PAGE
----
Retailers look to Bitcoin as currency for life's basics
In the seaside town of Swanage, "cash only" signs still pepper the high street shops and cafes.
Bank transaction charges and problems with phone lines have led some to reluctantly abandon accepting any other form of payment, even during the lucrative summer holidays.
But one local business has decided to embrace a controversial alternative.
Nestled beside the small ads noticeboard in the crowded shop window of Swanage News is a small sticker that reads "Bitcoin accepted here".
The so far unregulated digital currency has courted controversy because of its volatile value and its popularity among cybercriminals.
With that track record, can it ever become an everyday essential?
Newsagent owner Andy James hopes so. He decided to look into accepting payments in Bitcoin last month after hearing about it on a TV show.
He is hoping his service will be a hit with the many tourists who flock to this part of the Jurassic Coast, in southern England, at this time of year but so far his only two Bitcoin customers have both been local.
"The first transaction we ever did was for a Kit Kat for 65p," he said.
"The gentleman put it down on the counter and asked to pay by Bitcoin, It was really busy in the shop at the time and we thought he was joking, but he wasn't. It was very exciting."
Perhaps appropriately, given the currency's capricious exchange rate, Mr James's other customer spent his Bitcoin on lottery tickets.
"We were hoping they would be winners... but we don't think they were," he says ruefully.
There are many apps and software solutions available for retailers who want to take Bitcoin.
Mr James chose an app that, like many others, converts the price from sterling into Bitcoin and then generates a QR code for the customer to scan with their smartphone.
This completes the transaction from their digital wallet into his.
The Coin of Sale app was created by Tomas Forgac in Singapore.
Mr Forgac's European clients include sandwich chain Subway's outlets across the Czech Republic.
He says he uses Bitcoin for most of his business expenses.
"The keyboard I'm typing this answer on and memory I added to the laptop this week have been bought with Bitcoin," he emailed.
"I pay my utilities and phone bill, air-con cleaning with Bitcoin and all company expenses are in Bitcoin (server hosting, printing etc)."
£900 bar bill
But in the UK it seems Bitcoin users are more interested in spending their virtual currency on having a good time.
"So far [our] largest transaction was a £900 bill in a bar," Mr Forgac said.
Pub chain Individual Pubs has also found that drinkers are happy to open up their digital wallets.
The company has had a good response since it started accepting Bitcoin payments in June last year, taking £750 in the first two weeks.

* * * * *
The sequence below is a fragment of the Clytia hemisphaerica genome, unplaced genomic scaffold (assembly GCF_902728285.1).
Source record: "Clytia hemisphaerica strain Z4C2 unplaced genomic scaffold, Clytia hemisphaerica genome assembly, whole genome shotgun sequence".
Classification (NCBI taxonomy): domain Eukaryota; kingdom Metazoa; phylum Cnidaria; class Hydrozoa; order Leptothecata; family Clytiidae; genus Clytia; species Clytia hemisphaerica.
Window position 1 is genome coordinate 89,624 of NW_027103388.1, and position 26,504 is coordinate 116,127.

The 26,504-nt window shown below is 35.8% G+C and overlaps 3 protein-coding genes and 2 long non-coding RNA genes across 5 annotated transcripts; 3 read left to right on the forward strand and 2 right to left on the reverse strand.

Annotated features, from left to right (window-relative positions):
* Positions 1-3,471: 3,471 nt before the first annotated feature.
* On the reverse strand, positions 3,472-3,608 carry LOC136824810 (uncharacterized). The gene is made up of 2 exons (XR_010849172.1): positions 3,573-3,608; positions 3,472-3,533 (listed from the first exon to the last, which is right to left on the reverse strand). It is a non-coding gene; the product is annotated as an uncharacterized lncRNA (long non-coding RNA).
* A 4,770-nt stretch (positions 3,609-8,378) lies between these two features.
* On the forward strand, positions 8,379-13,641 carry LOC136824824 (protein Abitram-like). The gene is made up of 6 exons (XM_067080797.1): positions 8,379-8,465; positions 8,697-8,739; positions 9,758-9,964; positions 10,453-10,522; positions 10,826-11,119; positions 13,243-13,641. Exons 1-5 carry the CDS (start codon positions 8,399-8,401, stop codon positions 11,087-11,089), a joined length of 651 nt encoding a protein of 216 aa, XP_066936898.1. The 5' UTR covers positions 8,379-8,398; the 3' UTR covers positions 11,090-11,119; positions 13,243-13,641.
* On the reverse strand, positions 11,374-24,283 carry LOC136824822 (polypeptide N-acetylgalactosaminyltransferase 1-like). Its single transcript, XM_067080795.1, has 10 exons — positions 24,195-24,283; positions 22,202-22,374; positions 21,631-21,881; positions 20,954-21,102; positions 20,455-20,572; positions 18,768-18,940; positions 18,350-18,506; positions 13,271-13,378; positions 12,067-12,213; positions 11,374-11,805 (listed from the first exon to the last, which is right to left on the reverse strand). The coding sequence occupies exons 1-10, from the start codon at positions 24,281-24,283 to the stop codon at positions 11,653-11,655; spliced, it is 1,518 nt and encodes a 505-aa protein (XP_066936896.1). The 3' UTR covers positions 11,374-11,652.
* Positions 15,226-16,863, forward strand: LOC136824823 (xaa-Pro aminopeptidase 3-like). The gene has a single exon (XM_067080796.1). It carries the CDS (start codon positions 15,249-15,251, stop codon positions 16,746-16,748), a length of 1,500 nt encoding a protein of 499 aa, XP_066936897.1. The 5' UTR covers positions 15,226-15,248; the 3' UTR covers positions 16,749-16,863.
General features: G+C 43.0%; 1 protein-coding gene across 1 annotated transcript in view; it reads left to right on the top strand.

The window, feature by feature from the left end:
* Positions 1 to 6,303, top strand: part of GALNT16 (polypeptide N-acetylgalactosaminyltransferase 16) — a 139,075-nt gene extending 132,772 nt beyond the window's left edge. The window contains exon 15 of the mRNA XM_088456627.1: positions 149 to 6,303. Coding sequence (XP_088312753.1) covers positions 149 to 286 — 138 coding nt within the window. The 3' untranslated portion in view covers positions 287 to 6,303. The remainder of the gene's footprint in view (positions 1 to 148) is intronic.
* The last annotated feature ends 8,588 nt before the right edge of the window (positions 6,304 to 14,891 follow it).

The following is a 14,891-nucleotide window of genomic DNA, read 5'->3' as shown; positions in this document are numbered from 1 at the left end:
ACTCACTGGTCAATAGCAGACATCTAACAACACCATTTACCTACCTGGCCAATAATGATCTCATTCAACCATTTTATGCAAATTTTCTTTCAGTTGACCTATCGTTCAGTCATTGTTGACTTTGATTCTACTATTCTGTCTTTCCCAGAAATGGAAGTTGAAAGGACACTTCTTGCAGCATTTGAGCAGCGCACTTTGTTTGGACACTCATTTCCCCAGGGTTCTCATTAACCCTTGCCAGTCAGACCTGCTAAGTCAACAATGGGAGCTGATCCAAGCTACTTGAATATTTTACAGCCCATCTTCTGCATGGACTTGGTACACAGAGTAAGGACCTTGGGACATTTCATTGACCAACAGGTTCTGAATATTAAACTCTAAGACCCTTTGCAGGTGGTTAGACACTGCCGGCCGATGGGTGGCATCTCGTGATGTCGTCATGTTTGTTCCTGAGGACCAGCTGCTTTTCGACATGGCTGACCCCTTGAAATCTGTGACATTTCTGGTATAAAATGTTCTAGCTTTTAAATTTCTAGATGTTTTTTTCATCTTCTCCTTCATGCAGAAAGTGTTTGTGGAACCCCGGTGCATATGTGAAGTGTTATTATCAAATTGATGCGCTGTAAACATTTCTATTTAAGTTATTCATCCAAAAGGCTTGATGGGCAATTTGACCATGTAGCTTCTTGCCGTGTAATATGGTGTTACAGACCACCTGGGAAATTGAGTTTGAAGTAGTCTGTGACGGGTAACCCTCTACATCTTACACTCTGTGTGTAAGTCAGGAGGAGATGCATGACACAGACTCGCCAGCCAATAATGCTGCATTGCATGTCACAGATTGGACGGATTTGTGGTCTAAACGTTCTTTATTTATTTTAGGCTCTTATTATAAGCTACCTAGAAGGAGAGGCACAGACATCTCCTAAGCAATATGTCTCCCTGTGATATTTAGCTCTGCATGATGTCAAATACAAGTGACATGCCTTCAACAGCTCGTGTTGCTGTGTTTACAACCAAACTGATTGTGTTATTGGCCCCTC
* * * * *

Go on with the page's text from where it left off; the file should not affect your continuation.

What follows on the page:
Director Stephen Early says he has been surprised by the level of interest, and the chain now averages around £1,000 a month in Bitcoin transactions across its five establishments in Norwich, Cambridge and Hackney, London.
"It's only a small part of the business," he wrote on the company website.
"It's obviously still enthusiasts who have heard about it on the net."
Turnover may be comparatively small but even large brands such as razorblade giant King of Shaves say it feels significant.
Chief executive and founder Will King says the company, which has a multimillion-pound turnover, has processed 15 orders totalling around $1,000 (£599) since it started accepting Bitcoin last month.
"I think it's huge," he told the BBC. "People are as dismissive of Bitcoin now as they were of Twitter in 2007.
"People need to stop thinking of it as a bet. It's an elegant piece of friction-free currency that doesn't wear away like a £5 note does."
If there is a financial revolution taking place, Swanage News may be a bit ahead of its time locally - holidaymakers were out in force in the town but hardly any of the ones I spoke to had even heard of Bitcoin, let alone invested in it.
Mr James remains optimistic.
"It's worth doing. Obviously it's a new thing at the moment and people have to get used to it," he said.
"We've had loads of interest. A few people have asked how they can get hold of Bitcoins for the future, to come in next time they're down."
For now he is relying on traditional sales techniques to drum up trade.
"We're offering a discount on certain products for people if they pay by Bitcoin," he added.
How Bitcoins work
Bitcoin is often referred to as a new kind of currency.
But it may be better to think of its units as being virtual tokens that have value because enough people believe they do and there is a finite number of them.
Each bitcoin is represented by a unique online registration number.
These numbers are created through a process called "mining", which involves a computer solving a difficult mathematical problem with a 64-digit solution.
Each time a problem is solved the computer's owner is rewarded with bitcoins.
To receive a bitcoin, a user must also have a Bitcoin address - a randomly generated string of 27 to 34 letters and numbers - that acts as a kind of virtual postbox to and from which the bitcoins are sent.
Since there is no registry of these addresses, people can use them to protect their anonymity when making a transaction.
These addresses are in turn stored in Bitcoin wallets, which are used to manage savings. They operate like privately run bank accounts - with the proviso that if the data is lost, so are the bitcoins contained.